Overall the Battlesystem is more rewarding and allows the player to use their own strategies to win battles making you feel like a Pro Tamer, unlike Pokemon where you need self imposed challenges for that.

To train your Digimon you need to visit the Gym. And you'll be visiting this place a lot. The gym has all tools necessary to increase stats of your Digimon.
Here is also the biggest improvement in the game from the original. The intermediate Training requires you the player to participate in minigames go get more out of your training sessions. In the previous game you had to do one armed bandit type mini game, which sucked, but now you get different minigames depending on the stat which you're raising, making reaching high stats much more easier and rewarding at the same time. Not only that but they added advanced training which gives a huge boost to stats but is very difficult to perform.
Once certain stats are reached your Digimon digivolves into a stronger Digimon, increasing its lifespan and further boosting its stats.
However some Digimon need extra requirements like War Greymon, where you need to defeat Tai from Digimon Adventure in the Colosseum first.

As time passes your Digimon occasionally becomes hungry and needs to visit the toilet. Meat is given out for free on the meat farm however since your Digimon digivolves into bigger and stronger Digimon its stomach also grows. The free rations won't cut it after a few days.
This is where the town rebuilding mechanic comes into play. As you move on, on your journey, you meet Digimon who open new shops in the town or expand existing ones. In the original almost every Digimon expanded the town in one way or another. Unfortunately the same can't be told about Re: Digitize. Most Digimon don't do anything which is kinda a bummer but almost each of them sends you a mail with a useful item.
Speaking of the mail system, this is your "questlist". Other Tamers and Digimon occasionally send you E-Mail reminding you where you should go next, in case you forgot, or they simply thank you for convincing them to return to the city.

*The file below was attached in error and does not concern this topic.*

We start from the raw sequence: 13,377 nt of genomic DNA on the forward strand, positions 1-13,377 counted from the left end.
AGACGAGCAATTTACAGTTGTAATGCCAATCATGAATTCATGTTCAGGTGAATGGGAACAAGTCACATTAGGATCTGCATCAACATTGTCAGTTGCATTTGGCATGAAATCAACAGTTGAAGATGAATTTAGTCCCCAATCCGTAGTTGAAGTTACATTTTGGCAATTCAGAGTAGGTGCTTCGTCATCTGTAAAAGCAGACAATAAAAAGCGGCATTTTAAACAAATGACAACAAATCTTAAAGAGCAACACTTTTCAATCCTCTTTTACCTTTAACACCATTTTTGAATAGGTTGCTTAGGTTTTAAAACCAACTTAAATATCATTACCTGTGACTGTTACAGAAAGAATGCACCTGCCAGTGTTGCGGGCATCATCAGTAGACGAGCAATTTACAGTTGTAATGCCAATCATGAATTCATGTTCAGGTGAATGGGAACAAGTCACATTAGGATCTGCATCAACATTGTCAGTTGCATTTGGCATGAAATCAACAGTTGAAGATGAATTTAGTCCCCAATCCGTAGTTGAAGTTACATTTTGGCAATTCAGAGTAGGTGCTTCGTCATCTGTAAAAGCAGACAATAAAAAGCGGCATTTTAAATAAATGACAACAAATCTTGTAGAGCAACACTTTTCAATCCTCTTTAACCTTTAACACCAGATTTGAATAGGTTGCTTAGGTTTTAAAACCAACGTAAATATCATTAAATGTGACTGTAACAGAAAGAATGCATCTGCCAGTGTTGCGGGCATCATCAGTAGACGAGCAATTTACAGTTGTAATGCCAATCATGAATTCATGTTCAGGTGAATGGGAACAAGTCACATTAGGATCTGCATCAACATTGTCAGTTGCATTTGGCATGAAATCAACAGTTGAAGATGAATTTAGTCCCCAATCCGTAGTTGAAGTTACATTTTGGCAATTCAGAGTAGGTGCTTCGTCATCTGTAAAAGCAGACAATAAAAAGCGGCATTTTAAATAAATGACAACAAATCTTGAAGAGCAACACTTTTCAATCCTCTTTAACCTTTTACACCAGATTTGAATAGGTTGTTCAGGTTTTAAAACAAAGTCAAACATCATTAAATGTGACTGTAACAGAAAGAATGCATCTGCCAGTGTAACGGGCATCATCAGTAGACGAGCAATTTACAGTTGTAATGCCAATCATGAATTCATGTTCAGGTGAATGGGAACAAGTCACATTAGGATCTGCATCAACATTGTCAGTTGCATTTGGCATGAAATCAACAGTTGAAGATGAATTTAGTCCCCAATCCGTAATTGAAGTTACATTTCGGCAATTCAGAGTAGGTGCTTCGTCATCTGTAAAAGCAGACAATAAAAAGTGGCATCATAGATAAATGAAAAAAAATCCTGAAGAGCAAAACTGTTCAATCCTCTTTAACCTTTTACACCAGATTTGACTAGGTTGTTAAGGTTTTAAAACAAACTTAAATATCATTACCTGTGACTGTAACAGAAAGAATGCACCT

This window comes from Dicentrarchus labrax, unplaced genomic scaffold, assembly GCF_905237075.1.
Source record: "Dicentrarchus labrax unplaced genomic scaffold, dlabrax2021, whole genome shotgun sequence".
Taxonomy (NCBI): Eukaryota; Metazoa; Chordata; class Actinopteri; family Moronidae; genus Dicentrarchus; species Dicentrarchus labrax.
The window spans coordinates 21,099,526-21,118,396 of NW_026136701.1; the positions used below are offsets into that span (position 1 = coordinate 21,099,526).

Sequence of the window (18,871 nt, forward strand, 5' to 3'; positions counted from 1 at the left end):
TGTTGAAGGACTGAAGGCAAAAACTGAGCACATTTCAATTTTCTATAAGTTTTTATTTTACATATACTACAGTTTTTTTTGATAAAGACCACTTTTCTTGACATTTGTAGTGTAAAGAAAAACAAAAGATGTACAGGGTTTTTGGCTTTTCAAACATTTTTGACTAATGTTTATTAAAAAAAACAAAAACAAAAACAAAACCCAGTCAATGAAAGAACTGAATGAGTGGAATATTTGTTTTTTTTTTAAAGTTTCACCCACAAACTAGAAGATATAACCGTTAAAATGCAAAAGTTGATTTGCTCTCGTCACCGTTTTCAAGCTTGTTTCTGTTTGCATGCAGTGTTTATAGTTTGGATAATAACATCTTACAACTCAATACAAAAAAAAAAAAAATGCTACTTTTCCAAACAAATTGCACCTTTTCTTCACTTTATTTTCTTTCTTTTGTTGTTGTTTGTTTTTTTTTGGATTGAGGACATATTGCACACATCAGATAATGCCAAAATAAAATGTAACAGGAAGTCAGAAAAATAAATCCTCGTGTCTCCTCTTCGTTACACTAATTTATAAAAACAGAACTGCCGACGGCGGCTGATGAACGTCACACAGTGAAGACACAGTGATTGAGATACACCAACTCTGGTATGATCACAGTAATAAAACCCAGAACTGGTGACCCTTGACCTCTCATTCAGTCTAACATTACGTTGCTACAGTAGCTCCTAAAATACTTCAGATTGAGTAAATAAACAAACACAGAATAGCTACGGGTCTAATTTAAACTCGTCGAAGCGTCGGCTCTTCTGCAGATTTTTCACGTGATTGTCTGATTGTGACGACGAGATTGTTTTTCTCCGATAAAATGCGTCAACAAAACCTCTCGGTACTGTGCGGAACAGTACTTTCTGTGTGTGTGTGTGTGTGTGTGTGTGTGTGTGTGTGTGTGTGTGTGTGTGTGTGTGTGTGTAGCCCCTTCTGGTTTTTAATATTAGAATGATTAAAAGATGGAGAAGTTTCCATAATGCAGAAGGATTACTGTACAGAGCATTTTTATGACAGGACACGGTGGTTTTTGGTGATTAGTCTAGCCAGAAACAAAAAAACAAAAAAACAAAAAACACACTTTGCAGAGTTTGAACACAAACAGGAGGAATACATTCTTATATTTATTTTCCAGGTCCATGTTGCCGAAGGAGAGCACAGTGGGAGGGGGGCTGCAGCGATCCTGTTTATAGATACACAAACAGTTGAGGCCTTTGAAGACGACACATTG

It's a great addition as you can easily look up where to go next without having to search on the internet for guides on how to get through the game and especially useful if you forgot after a long training session or didn't pick up the game in few days.

However this does not mean that you can beat the game without using a guide. In fact you require a guide here more than in the original as far as digivolving your Digimon goes.
To evolve your Digimon you need to meet certain stats and starting with the Champion level these stats get very specific. It wouldn't be as bad if the stats needed would make sense.
It also doesn't help that there aren't that many playable Digimon to begin with, causing your Digimon to often not meeting any requirements at all.
If your Digimon doesn't reach the Mega Level the lifespan of your Digimon is going to be incredibly small.
And if your Digimon doesn't reach at least the Ultimate level you won't be able to achieve anything in the game.
This game has a serious pacing issue. It wasn't as bad in the original Digimon world because there you didn't had the Mega level so the lifespan of the mega level was added to the Champion and Ultimate level Digimon, making those feel like they lived longer. In the past game simply having a Ultimate Level Digimon was more than enough to beat the game but in this game you need at least a Mega for the last fights and one with almost maxed out stats.